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The Data Scientist’s Role in the Future of Work

Business as we know it, across nearly every sector, has been fundamentally changed. As governments struggle with how to best face the public health emergency of COVID-19, the private sector, too, is adjusting to this new reality.

For some organizations, this has driven innovation; for others, it has spelled disaster. What is clear is that a reliance on paper-based, manual processes is no longer viable and that the ability to collect, understand, and react quickly to new data is now more important than ever.

What does this mean for the future of business?

It means actionable data and the individuals (i.e. data scientists) who understand how to effectively and efficiently collect, manage and make sense of it will become even more mission critical to a business’s ability to thrive, not just survive, in the future. They will be essential to maintaining business continuity in areas such as customer engagement, supply chain, and security –– especially in times of crisis.

Using data to pinpoint behavior

Anytime there is a natural disaster, pandemic, emergency or even a trend that goes viral, it can cause a surge in customer demand. This can be in the form of increased questions and requests, product purchases, claim or ticket submissions, or simply increased activity on an app or website. If not prepared, it sudden influx can decimate customer service and success teams. We saw this play out for a number of businesses as the COVID pandemic spread around the globe.

This proved something we’ve known for a while but have failed to put in practice: digital tools like conversational AI can serve an important role in alleviating customer teams from the frequently asked questions and rote tasks, freeing them up to respond to more complex requests. These tools can also help keep up with demand and avoid slow response times.

Equally important, AI-driven tools can detect behavioral patterns, gaining intelligence over time to offer insight to organizations on how to build a better experience. CMOs and marketing managers will need the data infrastructure to record and make sense of customer behavior patterns, and data specialists will need to collaborate with domain experts to refine these data collection and insight tools. In short, data scientists and data engineers will be key in identifying patterns that can translate into personalized experiences for customers.

Leveraging data in supply chain continuity

As companies are forced to reconsider operational costs, data scientists can also play a role in maintaining and enhancing product continuity. COVID-19 and the shutdown of some major supply regions has exposed the need for detailed supply-chain data. Going forward, data scientists will need to collate broader trends and economic data with supply and inventory data so that companies can better anticipate supply and demand. Furthermore, being able to analyze real-time macro and hyperlocal data will be essential in creating more reliable and efficient supply chains.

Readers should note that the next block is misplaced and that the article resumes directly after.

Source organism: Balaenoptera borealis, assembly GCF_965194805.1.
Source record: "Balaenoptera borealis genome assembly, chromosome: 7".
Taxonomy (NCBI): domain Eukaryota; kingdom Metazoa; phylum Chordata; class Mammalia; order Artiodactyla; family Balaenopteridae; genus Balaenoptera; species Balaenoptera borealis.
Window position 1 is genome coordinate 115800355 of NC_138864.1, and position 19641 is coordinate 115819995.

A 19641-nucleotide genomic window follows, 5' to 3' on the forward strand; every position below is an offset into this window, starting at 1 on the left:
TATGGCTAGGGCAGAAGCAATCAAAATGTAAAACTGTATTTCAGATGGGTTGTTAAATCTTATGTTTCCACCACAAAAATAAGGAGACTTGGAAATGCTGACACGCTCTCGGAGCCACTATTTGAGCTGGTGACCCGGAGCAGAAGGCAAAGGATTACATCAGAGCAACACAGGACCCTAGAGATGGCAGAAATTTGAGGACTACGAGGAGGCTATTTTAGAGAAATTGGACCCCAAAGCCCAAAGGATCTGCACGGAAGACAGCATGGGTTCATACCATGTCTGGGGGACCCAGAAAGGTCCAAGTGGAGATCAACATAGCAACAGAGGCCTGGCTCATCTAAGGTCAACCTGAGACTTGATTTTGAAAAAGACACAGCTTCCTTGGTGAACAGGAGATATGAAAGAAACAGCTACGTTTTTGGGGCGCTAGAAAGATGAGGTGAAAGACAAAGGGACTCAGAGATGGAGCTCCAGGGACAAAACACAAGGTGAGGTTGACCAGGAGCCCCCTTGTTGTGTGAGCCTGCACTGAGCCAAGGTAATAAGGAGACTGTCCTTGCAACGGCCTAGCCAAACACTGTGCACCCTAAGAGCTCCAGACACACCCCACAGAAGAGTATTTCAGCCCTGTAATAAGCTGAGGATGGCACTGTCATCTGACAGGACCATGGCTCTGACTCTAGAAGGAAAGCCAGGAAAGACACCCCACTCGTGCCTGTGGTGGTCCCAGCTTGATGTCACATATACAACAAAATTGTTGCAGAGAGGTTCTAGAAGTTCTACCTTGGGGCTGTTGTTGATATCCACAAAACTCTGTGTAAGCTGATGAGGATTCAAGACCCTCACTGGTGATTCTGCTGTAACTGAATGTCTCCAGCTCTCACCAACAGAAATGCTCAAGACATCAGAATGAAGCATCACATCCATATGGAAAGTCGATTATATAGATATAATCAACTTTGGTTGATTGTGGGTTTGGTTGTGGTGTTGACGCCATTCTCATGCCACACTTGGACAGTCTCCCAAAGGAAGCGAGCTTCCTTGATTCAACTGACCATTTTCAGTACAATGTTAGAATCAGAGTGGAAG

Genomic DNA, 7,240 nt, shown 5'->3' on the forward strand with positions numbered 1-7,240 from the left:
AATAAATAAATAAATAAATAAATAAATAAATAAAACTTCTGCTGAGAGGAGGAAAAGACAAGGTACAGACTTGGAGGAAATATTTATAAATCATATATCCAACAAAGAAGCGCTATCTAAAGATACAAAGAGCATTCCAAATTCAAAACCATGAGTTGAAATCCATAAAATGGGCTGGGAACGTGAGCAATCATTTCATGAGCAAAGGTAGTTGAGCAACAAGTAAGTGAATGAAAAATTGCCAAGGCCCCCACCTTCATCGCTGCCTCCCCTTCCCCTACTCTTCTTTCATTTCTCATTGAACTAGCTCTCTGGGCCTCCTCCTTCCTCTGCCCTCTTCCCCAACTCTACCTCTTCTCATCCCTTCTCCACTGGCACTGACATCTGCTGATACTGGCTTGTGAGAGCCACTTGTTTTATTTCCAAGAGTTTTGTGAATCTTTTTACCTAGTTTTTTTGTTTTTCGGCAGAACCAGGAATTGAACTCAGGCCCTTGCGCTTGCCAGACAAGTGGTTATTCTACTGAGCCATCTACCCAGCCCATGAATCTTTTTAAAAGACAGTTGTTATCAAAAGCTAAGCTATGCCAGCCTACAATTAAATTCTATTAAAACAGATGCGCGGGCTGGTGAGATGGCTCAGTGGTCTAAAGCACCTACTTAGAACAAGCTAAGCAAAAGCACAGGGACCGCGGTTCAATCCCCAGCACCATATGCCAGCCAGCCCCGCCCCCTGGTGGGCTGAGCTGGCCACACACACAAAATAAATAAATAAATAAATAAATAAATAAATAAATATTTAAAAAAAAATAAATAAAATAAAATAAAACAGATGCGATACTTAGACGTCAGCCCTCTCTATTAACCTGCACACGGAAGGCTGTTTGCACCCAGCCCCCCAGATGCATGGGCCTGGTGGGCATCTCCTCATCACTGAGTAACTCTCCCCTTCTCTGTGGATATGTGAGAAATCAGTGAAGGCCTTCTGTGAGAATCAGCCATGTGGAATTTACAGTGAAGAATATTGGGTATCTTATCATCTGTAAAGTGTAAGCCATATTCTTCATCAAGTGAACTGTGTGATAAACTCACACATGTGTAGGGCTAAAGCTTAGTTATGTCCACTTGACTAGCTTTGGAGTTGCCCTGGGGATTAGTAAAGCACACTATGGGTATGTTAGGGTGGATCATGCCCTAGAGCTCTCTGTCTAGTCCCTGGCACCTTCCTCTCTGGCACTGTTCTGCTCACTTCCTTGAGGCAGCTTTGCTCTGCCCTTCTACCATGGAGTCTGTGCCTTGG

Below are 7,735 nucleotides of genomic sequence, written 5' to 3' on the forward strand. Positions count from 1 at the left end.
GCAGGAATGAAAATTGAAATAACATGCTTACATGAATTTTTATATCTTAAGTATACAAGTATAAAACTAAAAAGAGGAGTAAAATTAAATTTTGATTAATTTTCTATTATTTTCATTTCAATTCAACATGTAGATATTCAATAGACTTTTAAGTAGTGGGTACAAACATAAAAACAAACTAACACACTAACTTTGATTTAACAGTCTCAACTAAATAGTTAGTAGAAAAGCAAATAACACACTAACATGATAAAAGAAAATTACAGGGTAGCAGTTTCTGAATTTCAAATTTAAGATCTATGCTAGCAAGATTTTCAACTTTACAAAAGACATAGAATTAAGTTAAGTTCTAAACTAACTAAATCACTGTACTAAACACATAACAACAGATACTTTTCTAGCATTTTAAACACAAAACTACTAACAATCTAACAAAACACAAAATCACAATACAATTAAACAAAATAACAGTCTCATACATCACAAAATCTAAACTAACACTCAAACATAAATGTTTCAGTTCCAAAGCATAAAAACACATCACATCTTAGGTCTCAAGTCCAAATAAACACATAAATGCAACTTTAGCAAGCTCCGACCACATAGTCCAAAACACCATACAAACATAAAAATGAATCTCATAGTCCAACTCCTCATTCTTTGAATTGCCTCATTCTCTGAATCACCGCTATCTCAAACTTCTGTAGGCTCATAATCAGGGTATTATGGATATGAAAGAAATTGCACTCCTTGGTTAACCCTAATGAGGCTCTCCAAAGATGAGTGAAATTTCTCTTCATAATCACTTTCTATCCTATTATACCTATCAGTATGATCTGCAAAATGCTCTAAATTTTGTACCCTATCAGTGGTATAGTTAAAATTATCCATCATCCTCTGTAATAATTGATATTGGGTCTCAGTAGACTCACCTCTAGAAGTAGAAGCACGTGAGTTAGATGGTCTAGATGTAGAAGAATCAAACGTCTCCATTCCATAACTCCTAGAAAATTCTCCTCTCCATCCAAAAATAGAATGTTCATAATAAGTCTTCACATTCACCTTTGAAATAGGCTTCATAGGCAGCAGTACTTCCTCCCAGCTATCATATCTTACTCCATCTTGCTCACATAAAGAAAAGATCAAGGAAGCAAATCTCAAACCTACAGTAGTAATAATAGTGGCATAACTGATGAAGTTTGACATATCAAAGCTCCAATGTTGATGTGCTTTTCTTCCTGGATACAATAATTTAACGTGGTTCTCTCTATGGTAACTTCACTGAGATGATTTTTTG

Building a mature security organization

Right now, work-from-home policies are one of the best ways that organizations can keep their employees safe. At the same time, the rapid shift to remote work has created new opportunities for cybercriminals to attack those organizations.

CISOs and technical teams will need to rapidly put new cybersecurity tools into place. One of those tools will be data science, helping to automate data collection and threat detection so those teams can respond to attacks before they become an issue.

Dispelling the data science threat

Much of the recent, public discussion about data science portrays it as a threat. TV shows hypothesize that AI will take away our free will, and forecasting companies predict that automation will leave us all — even data scientists — unemployed.

While these are important policy, cultural, and ethical conversations to have, COVID-19 has shown us that there are more immediate and real threats. In the face of such threats, it is important to remember that data science is an essential, intellectual tool. Rather than a technology that will quickly be replaced by the next hot trend, it is a commitment to analytical thinking, to using existing and new sources of data in innovative ways to make informed decisions. In short, as we move towards an uncertain future, it is a resource every business leader should be using to not only protect the viability of their organizations, but also the health and security of their stakeholders.

Author: Nicholas Cifuentes

Source: https://www.business2community.com/author/nicholas-cifuentes-goodbody